TO REINVEST THE CIRCUIT COURT WITH JURISDICTION IN ORDER TO
CONSIDER PETITION FOR WRIT OF ERROR CORAM NOBIS PETITION
Rosenzweig, for appellant.
Rutledge, Att'y Gen., by: Brad Newman, Ass't
Att'y Gen., for appellee.
K. WOOD, Associate Justice
Strawhacker was convicted of rape in 1990. At his trial, FBI
hair-comparison expert Michael Malone testified that hairs
recovered from the crime scene were indistinguishable from
Strawhacker's hairs. In 1996, after allegations were
raised concerning the accuracy of FBI hair examiners'
expert testimony, the Department of Justice established a
Task Force to review all of their hair-comparison testimony.
The Department sent letters to the relevant parties that it
had concluded that thirteen examiners' work failed to
meet professional standards. In 2014, the Department notified
Strawhacker that Malone was one of the thirteen who gave
invalid testimony. Strawhacker filed a pro se petition with
this court for leave to proceed in the circuit court with a
petition for writ of error corum nobis. Strawhacker also
requested appointment of counsel, which we granted.
Strawhacker v. State, 2015 Ark. 263 (per curiam). We
now grant Strawhacker's petition to reinvest jurisdiction
with the circuit court to consider whether to grant
Facts and Procedural History
August 1989, a female victim reported that she had been raped
and beaten in a ditch outside a nightclub in Fayetteville.
Then, according to the victim, her assailant took her to her
home in a trailer park, placed her in her bed, and joined her
there. The assailant stayed the night, but when the victim
woke up the next morning, he was gone. The victim called the
police, but was unable to give a visual description of her
assailant because she had been so badly beaten her vision was
police developed Strawhacker as a suspect and obtained a
court order to conduct a voice-identification lineup. The
victim identified Strawhacker's voice as that of her
assailant. In addition to this voice identification, the
State presented witnesses at trial who testified that
Strawhacker had been at the nightclub near the time of the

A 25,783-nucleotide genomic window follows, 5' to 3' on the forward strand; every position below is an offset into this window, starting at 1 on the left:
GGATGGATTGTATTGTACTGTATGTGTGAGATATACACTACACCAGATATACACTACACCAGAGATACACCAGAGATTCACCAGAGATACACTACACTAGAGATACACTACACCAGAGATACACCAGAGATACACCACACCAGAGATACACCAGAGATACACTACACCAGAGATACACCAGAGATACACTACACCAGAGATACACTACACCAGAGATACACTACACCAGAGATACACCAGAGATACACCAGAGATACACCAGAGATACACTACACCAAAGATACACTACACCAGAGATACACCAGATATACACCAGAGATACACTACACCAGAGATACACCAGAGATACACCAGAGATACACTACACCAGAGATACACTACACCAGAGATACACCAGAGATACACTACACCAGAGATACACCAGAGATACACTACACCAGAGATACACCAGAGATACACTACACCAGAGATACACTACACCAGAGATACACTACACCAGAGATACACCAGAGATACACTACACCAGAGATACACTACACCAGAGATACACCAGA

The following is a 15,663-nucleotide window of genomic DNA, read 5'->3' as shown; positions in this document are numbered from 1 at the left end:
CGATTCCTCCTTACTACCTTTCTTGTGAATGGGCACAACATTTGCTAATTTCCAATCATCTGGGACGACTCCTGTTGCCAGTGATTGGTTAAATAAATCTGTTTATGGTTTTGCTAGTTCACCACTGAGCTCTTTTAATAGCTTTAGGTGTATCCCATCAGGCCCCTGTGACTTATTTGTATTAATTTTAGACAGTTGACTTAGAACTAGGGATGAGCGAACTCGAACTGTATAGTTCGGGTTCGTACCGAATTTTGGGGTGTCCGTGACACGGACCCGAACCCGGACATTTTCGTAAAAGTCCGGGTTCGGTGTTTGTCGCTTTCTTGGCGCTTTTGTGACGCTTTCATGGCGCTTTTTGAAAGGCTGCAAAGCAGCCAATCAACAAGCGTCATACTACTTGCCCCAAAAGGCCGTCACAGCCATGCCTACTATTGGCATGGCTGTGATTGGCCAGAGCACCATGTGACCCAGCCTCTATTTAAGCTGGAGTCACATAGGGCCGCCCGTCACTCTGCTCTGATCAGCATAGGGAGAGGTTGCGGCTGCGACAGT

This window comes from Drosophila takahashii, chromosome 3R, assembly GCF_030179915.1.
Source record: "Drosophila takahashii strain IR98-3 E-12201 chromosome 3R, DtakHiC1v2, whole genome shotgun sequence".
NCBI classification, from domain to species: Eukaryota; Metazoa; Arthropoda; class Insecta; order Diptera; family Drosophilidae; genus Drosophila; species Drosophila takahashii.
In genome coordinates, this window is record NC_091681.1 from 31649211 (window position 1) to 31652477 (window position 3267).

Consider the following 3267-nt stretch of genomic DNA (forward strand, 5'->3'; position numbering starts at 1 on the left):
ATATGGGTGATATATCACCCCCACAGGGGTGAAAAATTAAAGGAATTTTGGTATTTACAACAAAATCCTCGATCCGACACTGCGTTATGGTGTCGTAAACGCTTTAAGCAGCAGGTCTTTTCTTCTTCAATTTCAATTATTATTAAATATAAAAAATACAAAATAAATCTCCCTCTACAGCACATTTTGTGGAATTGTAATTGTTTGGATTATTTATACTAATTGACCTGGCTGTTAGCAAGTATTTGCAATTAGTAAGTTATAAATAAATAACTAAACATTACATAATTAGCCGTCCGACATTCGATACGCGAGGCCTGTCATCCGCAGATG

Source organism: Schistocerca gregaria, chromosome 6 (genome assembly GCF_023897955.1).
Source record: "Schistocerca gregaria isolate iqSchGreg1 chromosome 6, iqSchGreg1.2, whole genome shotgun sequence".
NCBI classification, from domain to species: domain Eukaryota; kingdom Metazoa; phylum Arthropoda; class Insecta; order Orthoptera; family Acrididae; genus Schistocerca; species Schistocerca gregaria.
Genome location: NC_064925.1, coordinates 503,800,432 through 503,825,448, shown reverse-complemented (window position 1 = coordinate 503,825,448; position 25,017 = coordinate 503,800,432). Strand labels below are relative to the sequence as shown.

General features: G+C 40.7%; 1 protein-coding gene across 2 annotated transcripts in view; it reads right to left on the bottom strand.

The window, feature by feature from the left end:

assault and, later the next morning, was seen leaving the
victim's trailer park wearing muddy jeans and with a
bloody shirt his hand.
at trial, FBI supervisory special agent Michael Malone was
admitted as an expert in the field of hair and fibers. Malone
testified that he had worked for the FBI for nineteen years.
During that time, Malone received training in hair and fiber
analysis; worked on over 3500 cases; examined hair from over
10, 000 people; lectured and trained others in the field of
hair comparison; published articles; and testified as an
expert over 350 times. In the present case, Malone stated
that he examined pubic hairs recovered from Strawhacker's
jeans and from the victim's bed sheets. Malone told the
jury that the pubic hair found on Strawhacker's jeans was
"absolutely indistinguishable" from the
victim's public-hair sample. Malone also testified that
the pubic hair found on the victim's bed "exhibited
exactly the same characteristics" as Strawhacker's
hair sample and was "absolutely indistinguishable"
and "consistent with coming from Mr. Strawhacker."
times, Malone equivocated on the reliability of
hair-comparison testimony. For instance, he stated that hair
comparison was not as exact as other forms of identification:
"Now, I don't want to mislead you. It's not a
fingerprint. In other words, nobody can get a hair to the
point that they can say 'This hair came from that person